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UFC 227 co-main event breakdown: Demetrious Johnson vs. Henry Cejudo 2

Demetrious Johnson rematches Henry Cejudo at UFC 227.
Esther Lin, MMA Fighting

After 12 straight wins in UFC championship fights, flyweight king Demetrious Johnson looks as close to unbeatable as anyone to ever compete in the Octagon. Only a single one of those fights — the first one, against Joseph Benavidez — was particularly close. When Johnson first met Henry Cejudo back at UFC 197 in April 2016, a second squeaker was expected. After all, Cejudo was an Olympic wrestling gold medalist with a decent striking game and poise for days. Johnson couldn’t blow him out too, could he?

Of course he could.

In less than three minutes, Cejudo was toast, just like those who came before him, just like those who have come since. Now two years later at UFC 227, Cejudo, seemingly retooled and refocused, is back for a second crack at stealing Mighty Mouse’s cheese.

To date, Johnson has had two UFC rematches: One with Ian McCall, the other with Benavidez. In both instances, DJ won comfortably, topping McCall in a unanimous decision then knocking out Benavidez in just 2:08, his fastest UFC victory. Unsurprisingly, Johnson is seen to be a massive favorite over Cejudo — as much as -560 on some betting lines. He’ll continue to be until he finally loses.

Johnson (27-2-1) is a sizeable favorite for very clear reasons of all-around excellence. When he is discussed, it’s often in general terms. He is considered to be among the best mixed martial artists ever because of the thoroughness of his game and the way he melds techniques. True enough. But when you break things down to specific, individual pieces, you find that many parts of what he does are actually yet incredibly, underrated.

For instance, there may be no active fighter better than Johnson offensively in the clinch. For evidence of that, look no further than Johnson’s first whipping of Cejudo.

The entire finishing sequence was a clinch clinic, from the way he picked angles to the variety of strikes to the power he generated from short range. An elbow behind Cejudo’s ear started the rally, followed by a right knee up the gut, capped by a left knee to the head that wobbled the challenger, and it was almost a wrap. As a multi-shot sequence it is impressive; that it came against a world-class wrestler who has spent his life studying in-fighting is damn near ludicrous.

Johnson’s brilliance is in the small details, and it’s not just the clinch. His knees are underrated. He’s hurt several fighters with them, including Chris Cariaso in a dominant win. His power is underrated; he has knockdowns against arguably his three most decorated foes: Benavidez, Cejudo, and McCall. And his competitiveness is on another level. It’s no coincidence that he’s authored some of his best performances against the fighters who were perceived to be the most threatening.

If there is any one thing at the root of Johnson’s success, it’s his unpredictability. He is not a specialist in any one thing and does not force his ideas into a situation. He simply has an incredible ability to analyze split-seconds and meld into the moment. That’s mostly because he does everything well. His speedy footwork ensures he’s in the correct positions; his ability to switch stances forces his opponent to consider infinite angles; he can strike with precision, or fake a strike and level change, or fake a strike and move into a clinch. He is quick, he is creative, and he excels in every position. In short, his ability to seamlessly flow from one technique to another seems to be endless.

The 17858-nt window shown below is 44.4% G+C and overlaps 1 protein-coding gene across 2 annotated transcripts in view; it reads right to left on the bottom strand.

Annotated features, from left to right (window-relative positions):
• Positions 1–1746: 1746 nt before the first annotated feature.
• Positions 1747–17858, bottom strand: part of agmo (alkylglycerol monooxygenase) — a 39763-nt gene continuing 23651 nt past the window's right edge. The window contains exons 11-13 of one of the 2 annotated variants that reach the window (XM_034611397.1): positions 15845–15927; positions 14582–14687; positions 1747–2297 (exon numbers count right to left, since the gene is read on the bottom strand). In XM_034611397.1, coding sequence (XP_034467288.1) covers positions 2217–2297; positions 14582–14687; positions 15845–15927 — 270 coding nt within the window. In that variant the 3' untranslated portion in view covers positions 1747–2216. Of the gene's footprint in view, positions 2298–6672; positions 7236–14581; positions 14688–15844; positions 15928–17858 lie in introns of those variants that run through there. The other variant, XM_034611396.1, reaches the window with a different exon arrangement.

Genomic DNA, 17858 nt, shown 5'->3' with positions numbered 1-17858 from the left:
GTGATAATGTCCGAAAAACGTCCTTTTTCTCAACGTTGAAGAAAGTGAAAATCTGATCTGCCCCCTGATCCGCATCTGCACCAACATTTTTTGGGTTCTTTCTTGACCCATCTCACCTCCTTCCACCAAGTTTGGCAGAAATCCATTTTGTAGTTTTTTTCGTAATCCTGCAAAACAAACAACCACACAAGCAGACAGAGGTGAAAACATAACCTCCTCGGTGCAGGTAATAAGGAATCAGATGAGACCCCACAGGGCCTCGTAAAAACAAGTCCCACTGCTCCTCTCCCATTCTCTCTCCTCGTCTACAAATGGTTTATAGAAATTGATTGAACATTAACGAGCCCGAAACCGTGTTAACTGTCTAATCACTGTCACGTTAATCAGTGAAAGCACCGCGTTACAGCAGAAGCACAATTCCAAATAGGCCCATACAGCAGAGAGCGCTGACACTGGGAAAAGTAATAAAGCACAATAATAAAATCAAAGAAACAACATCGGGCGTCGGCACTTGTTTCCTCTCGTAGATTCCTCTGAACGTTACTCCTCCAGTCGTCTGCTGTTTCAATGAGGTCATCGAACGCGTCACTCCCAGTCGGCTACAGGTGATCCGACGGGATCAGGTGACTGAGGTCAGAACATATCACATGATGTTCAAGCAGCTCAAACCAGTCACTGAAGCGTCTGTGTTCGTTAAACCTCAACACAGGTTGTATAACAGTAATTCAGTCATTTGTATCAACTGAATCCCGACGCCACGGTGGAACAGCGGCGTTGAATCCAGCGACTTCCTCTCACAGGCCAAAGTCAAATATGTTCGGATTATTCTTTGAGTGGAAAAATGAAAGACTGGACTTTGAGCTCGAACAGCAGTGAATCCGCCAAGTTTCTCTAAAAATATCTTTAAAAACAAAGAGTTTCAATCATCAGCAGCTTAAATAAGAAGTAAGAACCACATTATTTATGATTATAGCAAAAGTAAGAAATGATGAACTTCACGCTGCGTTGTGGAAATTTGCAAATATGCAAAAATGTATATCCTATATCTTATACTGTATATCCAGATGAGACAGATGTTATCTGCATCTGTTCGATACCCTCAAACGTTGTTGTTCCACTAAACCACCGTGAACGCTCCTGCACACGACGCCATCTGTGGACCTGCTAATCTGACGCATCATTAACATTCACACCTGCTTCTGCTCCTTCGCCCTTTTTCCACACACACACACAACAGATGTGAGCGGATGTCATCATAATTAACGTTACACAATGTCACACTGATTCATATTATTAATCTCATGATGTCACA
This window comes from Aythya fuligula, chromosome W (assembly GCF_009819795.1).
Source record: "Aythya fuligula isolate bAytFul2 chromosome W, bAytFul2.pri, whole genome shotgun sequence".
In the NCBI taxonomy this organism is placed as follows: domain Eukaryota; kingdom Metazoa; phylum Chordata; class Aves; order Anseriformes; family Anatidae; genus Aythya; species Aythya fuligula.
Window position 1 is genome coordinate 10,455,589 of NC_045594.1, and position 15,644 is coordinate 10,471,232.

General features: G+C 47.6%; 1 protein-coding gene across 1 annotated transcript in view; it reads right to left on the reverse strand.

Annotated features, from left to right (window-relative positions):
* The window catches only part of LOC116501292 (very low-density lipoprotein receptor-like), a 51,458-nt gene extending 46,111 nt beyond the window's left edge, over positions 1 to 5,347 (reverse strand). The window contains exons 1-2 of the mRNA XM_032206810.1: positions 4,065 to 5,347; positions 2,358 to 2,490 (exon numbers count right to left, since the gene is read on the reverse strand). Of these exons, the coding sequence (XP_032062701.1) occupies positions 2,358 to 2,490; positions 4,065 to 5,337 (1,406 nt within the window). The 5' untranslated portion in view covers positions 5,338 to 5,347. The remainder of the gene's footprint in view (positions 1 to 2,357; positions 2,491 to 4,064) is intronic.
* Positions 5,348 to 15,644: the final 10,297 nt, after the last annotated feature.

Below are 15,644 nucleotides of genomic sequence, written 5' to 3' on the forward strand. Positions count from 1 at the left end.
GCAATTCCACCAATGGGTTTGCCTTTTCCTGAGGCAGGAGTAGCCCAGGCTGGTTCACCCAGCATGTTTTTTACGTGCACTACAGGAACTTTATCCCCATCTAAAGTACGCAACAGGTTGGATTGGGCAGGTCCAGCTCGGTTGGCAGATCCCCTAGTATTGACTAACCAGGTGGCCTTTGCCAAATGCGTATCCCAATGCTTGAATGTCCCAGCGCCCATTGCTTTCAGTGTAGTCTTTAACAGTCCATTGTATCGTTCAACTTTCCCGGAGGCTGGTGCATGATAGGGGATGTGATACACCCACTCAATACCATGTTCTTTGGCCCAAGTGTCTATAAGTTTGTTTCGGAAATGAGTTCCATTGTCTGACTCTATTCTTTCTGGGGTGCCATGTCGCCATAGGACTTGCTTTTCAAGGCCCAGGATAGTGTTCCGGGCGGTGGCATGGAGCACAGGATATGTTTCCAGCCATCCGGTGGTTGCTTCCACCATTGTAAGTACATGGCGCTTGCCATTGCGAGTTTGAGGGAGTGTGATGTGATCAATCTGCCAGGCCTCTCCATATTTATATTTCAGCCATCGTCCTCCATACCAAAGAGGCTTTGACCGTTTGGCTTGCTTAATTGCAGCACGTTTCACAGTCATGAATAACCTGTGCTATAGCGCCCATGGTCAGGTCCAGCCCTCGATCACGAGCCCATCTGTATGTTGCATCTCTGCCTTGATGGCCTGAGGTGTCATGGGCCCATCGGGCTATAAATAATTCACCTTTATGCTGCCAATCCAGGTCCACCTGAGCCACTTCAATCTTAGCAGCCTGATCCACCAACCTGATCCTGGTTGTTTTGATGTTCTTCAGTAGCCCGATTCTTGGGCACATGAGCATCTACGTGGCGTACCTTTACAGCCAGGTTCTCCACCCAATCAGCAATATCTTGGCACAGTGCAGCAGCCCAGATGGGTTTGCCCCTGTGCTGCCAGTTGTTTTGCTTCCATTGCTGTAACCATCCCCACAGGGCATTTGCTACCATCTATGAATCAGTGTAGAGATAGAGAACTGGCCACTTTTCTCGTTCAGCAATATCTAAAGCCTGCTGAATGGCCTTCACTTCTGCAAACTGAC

That’s a heck of a mountain to climb for any man, let alone one who has already tasted a lopsided defeat at his hands (and knees, and elbows). Cejudo has rebounded well from his first pro defeat however. In his three fights since, he’s gone 2-1, with dominant wins over Sergio Pettis and Wilson Reis, along with a controversial decision loss to Benavidez.

While his wrestling pedigree is second to none, there has been noticeable growth in his striking patterns over the last two years. His comfort level has clearly grown in reading opponents and finding the right moments, and the right strikes. He prefers a boxing range, and from distance has been extremely difficult to hit. According to FightMetric, only 29 percent of opponent strikes land. It helps to have that wrestling reputation to keep opponents a step beyond normal range of course; few want to engage Cejudo in that discipline.

In their first fight, Cejudo didn’t have the time to do much of anything, but he did take Johnson down on his sole takedown attempt. It was a golden opportunity to land some offense, but Johnson escaped in seconds. Those are opportunities Cejudo can’t blow this time around. Johnson has never been finished in his career, so Cejudo’s most likely path to victory is in turning the fight into a grimy wrestling match and out-pointing him. He can certainly land on his feet but it’s not the type of match that will favor him; Johnson has far greater potency and variety of weapons.

Of course, Johnson has already showed Cejudo what might happen if he wants to wrestle and dirty box. Cejudo will have to make a series of defensive adjustments to stifle what is one of Johnson’s key strengths. He’ll be better, no doubt, but Johnson’s wizardry in shot selection can only be stifled for so long, a factor that only gets exacerbated by the natural fatigue that occurs over the course of a 25-minute fight.

Expect a better, more competitive fight, but pick against Johnson at your peril. Mighty Mouse flies again, in a late finish.

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